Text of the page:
Prevention for older adults: we are laying the foundation early on
Having said that, many of the disease patterns we increasingly find in old age, also occur in middle age, when we are more robust. This is generally related to our lifestyle. Excess weight, for example, can lead to many other complications: joint pain caused by stress on the supporting apparatus and musculoskeletal system, type 2 diabetes and cardiovascular diseases like heart attacks and strokes. "When it comes to prevention, the same basic rules apply to all phases of life," explains Meckel. "If you eat healthy, exercise in moderation and do not smoke, you stand the best chance of healthy aging. You can already lay the foundation at 30 for this. It is harder if you wait and start at age 70."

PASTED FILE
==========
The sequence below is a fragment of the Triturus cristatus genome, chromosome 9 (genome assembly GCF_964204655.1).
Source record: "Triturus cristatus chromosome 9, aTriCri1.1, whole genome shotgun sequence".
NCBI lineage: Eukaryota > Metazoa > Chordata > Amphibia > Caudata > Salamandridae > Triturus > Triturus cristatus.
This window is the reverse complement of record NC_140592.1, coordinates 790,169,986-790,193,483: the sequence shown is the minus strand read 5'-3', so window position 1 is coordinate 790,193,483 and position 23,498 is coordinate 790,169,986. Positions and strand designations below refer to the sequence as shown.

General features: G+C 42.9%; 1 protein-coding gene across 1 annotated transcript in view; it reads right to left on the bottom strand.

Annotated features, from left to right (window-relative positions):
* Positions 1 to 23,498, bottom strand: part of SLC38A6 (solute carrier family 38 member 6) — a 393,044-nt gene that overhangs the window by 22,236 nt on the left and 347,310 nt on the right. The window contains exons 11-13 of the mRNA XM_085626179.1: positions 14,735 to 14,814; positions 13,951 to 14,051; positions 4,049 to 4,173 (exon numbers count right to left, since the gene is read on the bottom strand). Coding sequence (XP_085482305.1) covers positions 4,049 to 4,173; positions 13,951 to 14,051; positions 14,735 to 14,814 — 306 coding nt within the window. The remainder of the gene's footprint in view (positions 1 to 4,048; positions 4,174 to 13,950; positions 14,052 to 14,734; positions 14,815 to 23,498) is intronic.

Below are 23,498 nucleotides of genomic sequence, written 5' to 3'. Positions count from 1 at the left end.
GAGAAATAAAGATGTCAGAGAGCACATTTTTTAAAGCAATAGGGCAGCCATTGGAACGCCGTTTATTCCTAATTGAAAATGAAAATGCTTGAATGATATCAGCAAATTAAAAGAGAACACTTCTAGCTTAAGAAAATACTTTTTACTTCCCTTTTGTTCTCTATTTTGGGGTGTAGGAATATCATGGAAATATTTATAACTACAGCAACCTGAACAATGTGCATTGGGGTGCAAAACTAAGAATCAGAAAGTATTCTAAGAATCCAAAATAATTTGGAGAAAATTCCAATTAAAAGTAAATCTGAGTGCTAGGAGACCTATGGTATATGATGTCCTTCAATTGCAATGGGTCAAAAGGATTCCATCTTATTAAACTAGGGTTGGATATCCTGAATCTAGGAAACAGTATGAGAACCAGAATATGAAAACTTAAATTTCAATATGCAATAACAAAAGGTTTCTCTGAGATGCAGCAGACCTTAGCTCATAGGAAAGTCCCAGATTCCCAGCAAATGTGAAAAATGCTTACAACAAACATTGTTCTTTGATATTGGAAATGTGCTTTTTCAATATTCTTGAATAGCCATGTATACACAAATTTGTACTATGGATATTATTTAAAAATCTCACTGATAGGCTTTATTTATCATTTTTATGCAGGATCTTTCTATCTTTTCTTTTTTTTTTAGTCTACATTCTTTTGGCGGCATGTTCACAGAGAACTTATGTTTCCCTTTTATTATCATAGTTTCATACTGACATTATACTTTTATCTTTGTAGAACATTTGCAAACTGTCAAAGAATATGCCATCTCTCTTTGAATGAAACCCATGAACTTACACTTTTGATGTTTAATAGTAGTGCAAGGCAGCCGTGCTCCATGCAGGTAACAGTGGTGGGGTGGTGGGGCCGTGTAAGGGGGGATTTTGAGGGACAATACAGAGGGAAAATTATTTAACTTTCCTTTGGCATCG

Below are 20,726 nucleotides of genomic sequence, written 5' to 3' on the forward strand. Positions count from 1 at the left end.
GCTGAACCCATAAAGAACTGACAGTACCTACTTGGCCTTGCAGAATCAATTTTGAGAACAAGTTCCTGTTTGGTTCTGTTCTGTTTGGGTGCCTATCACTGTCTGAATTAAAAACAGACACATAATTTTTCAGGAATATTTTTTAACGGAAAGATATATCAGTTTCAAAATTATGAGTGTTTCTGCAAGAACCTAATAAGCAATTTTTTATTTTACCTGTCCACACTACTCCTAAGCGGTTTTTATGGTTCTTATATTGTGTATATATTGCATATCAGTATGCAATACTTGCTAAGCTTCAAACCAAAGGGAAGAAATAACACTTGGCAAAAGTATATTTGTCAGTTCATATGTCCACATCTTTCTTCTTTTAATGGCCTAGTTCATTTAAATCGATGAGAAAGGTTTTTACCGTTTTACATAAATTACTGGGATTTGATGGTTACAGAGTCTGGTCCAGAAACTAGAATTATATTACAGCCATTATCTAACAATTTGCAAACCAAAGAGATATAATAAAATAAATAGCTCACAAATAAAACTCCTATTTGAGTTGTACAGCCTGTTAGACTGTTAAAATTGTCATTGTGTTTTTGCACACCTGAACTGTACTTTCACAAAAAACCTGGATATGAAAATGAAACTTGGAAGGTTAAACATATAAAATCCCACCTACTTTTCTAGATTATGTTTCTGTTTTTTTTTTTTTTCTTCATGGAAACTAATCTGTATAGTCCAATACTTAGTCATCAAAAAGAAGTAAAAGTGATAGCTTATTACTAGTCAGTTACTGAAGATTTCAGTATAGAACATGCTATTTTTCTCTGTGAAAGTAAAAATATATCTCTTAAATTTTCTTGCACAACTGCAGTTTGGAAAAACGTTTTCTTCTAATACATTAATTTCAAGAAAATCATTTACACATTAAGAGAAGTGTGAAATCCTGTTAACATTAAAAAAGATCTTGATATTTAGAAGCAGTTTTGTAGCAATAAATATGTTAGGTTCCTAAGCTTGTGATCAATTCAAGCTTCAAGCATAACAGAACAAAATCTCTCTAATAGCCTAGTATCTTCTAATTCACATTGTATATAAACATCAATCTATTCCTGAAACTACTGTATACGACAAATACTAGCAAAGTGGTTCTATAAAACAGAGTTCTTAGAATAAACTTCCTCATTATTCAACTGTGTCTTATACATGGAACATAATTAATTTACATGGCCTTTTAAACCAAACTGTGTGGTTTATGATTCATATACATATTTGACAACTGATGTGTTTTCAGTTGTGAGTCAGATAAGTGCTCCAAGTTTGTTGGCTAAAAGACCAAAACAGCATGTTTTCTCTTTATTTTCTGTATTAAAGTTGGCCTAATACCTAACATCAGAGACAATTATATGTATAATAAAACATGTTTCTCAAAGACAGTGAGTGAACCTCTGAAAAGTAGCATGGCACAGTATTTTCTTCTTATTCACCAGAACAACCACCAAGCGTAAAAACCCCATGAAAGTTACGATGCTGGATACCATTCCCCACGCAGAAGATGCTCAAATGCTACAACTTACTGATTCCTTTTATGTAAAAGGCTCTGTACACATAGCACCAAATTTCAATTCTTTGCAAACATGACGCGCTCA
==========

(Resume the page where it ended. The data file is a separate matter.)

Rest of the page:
Aside from exercise, diet is also an essential foundation for better health. For instance, there is salt consumption, which nowadays is drastically increased due to industrially processed foods. We have known for a long time that - among other things - there is a correlation between an increased daily sodium intake of more than six grams and high blood pressure - a disease that keeps troubling us in old age and increases the risk of heart attacks, strokes, and organ damage. "Various studies showed that many patients suffering from high blood pressure were able to lower their blood pressure with a low sodium diet," explains Professor Helmut Schatz, Member of the Board of the German Society of Endocrinology (DGE), in an interview with MEDICA-tradefair.com.